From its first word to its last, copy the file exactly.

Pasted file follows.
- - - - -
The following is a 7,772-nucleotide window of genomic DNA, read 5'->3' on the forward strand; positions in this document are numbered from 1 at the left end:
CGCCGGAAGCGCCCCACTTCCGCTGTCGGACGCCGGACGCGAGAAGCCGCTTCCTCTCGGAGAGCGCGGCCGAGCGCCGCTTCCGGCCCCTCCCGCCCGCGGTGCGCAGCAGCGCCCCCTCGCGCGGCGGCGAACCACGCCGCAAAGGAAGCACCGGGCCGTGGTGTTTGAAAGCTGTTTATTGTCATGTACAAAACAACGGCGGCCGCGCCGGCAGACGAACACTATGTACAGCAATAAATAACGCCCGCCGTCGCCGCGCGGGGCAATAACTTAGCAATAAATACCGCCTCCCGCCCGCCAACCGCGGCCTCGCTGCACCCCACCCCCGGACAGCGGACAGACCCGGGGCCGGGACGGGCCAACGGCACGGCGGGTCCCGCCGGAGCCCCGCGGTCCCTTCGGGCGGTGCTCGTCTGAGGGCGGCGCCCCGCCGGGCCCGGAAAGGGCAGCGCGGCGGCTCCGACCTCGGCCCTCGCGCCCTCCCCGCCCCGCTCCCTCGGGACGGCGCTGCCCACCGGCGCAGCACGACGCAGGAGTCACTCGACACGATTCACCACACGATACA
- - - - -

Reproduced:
The following is a 7,772-nucleotide window of genomic DNA, read 5'->3' on the forward strand; positions in this document are numbered from 1 at the left end:
CGCCGGAAGCGCCCCACTTCCGCTGTCGGACGCCGGACGCGAGAAGCCGCTTCCTCTCGGAGAGCGCGGCCGAGCGCCGCTTCCGGCCCCTCCCGCCCGCGGTGCGCAGCAGCGCCCCCTCGCGCGGCGGCGAACCACGCCGCAAAGGAAGCACCGGGCCGTGGTGTTTGAAAGCTGTTTATTGTCATGTACAAAACAACGGCGGCCGCGCCGGCAGACGAACACTATGTACAGCAATAAATAACGCCCGCCGTCGCCGCGCGGGGCAATAACTTAGCAATAAATACCGCCTCCCGCCCGCCAACCGCGGCCTCGCTGCACCCCACCCCCGGACAGCGGACAGACCCGGGGCCGGGACGGGCCAACGGCACGGCGGGTCCCGCCGGAGCCCCGCGGTCCCTTCGGGCGGTGCTCGTCTGAGGGCGGCGCCCCGCCGGGCCCGGAAAGGGCAGCGCGGCGGCTCCGACCTCGGCCCTCGCGCCCTCCCCGCCCCGCTCCCTCGGGACGGCGCTGCCCACCGGCGCAGCACGACGCAGGAGTCACTCGACACGATTCACCACACGATACA